DESIGNING A WONDERFUL EXPERIENCE
When it is a great experience, going to a museum can teach us, delight us and inspire us; however, a lot of effort goes into a museum exhibit design. As architects, we can learn a lot by understanding the ingredients that make such designs so successful. It is not as simple as you might think.
A museum is constantly looking for different ways to attract visitors, but what happens once they get there? Often they suffer from three main problems — they can’t find a specific piece of information, they must leave too soon because they are bored or they stay a long time but miss key lessons from the main exhibits. (1)
Obviously, visitor accessibility and attention are paramount, but that’s not all it takes to design for a great museum experience.
WHAT MUSEUMS MUST DO
The following is a diagram including 10 ingredients for successful museum exhibit design as adapted from a research paper by Dr. Saul Carliner. To learn more about these and other fascinating insights related to Museum Exhibit Design, please Click Here to see Dr Saul Carliner’s research paper entitled Lessons Learned from Museum Exhibit Design.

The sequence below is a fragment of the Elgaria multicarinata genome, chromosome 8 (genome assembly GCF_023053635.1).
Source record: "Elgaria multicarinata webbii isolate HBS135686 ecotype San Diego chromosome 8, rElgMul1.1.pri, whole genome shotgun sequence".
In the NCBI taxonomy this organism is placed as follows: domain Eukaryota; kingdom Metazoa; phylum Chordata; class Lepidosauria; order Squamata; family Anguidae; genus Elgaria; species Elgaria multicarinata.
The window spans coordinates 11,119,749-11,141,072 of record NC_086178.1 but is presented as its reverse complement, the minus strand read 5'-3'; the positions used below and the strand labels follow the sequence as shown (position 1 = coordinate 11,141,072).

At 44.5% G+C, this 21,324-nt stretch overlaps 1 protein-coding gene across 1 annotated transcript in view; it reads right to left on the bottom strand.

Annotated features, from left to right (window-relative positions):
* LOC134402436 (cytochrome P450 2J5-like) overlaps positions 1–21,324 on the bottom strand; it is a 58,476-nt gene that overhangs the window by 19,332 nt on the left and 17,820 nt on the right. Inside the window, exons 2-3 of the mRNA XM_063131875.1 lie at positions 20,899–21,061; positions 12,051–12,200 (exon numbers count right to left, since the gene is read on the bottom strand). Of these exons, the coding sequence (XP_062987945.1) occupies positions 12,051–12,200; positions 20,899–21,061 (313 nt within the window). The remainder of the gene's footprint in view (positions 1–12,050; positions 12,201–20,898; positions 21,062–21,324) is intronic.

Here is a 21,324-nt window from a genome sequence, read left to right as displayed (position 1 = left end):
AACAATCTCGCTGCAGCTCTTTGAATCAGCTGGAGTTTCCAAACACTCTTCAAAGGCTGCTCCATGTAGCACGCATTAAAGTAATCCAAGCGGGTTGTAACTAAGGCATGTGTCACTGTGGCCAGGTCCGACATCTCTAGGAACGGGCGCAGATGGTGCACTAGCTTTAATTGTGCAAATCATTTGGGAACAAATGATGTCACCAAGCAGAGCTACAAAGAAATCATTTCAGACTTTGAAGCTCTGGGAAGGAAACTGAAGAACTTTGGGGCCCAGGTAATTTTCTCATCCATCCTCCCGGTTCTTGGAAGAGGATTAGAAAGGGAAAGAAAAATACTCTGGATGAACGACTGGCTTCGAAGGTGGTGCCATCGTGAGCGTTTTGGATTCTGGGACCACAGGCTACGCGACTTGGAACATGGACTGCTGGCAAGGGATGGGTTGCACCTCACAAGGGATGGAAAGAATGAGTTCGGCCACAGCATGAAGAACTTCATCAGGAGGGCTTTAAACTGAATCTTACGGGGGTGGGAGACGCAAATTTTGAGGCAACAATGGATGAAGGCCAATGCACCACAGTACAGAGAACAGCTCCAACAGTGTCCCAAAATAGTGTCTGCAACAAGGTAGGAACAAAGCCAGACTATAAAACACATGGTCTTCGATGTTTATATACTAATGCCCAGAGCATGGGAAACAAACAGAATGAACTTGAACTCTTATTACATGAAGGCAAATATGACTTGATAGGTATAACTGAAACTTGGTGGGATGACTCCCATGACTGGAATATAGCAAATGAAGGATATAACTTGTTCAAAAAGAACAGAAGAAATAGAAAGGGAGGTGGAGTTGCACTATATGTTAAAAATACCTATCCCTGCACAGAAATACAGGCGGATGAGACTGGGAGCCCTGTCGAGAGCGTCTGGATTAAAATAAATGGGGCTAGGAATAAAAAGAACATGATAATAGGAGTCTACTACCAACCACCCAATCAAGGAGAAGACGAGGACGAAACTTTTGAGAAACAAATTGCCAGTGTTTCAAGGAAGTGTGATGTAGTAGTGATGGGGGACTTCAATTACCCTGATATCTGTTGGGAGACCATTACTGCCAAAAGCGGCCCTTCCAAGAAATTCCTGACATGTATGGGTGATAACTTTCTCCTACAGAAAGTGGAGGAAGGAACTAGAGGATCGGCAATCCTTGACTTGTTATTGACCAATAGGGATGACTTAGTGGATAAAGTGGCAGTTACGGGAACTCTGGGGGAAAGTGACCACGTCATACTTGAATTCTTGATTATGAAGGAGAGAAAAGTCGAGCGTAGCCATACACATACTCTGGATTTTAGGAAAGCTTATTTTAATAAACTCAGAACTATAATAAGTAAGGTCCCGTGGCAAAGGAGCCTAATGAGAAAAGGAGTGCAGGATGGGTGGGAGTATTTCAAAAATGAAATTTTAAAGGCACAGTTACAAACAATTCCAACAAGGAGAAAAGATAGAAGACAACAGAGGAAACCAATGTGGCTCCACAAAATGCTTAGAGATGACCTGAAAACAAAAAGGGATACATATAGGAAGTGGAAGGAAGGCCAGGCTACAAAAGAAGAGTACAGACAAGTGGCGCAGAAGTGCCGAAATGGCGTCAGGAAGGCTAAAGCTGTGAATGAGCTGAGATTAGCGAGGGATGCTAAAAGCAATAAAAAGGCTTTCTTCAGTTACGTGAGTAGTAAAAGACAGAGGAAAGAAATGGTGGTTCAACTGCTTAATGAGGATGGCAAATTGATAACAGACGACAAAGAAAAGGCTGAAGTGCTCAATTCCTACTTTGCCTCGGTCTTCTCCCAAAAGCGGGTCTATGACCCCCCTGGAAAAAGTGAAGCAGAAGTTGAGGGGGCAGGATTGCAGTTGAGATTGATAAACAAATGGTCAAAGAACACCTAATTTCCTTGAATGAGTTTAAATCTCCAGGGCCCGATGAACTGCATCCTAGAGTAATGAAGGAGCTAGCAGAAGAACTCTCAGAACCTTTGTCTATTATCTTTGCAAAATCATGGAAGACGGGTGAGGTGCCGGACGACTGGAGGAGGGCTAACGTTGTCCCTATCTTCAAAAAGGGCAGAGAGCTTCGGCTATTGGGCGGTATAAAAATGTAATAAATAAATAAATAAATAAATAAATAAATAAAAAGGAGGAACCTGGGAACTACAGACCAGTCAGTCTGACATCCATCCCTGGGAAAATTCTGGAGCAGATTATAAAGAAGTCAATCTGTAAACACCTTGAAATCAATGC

In the diagram below, you can see the 10 ingredients through “physical, intellectual, and emotional” (1) building blocks. This will help you to better understand how to heighten museum exhibit experience using each of the 10 ingredients.
By taking a closer look at museum exhibit design — you will see such designers are able to tap into the senses as they choreograph different elements like narrative and interaction to spark visitor curiosity. As architectural technology progresses toward more dynamic and interactive solutions, you will have even more ways to give your occupants a “complete” experience. The 10 tips listed above are a good place to start for current museum designs. But do note that with emerging trends in interactive and adaptive technologies, it is becoming evermore possible to dynamically personalize museum exhibits for visitors.
BEYOND THE MUSEUM EXPERIENCE
The latter design tips apply to more than just museum experiences. Each taps into some common problems that many other architectural building-types face. As an architect, you should move your occupants “physically, intellectually and emotionally”. (1) It is important to give attention to how architectural design conveys information, whether the building be a school, home, store, museum, or other building type. By better understanding how people perceive and process such information, architectural design can work to make conveying a concept, idea, or teaching accessible to more people. This will help to make the architectural design successful, as it conveys deeper meaning through its forms.
(1) Carliner, Saul. (2001) Modeling Information for Three-Dimensional Space: Lessons Learned from Museum Exhibit Design. Models, Processes, and Techniques of Information Design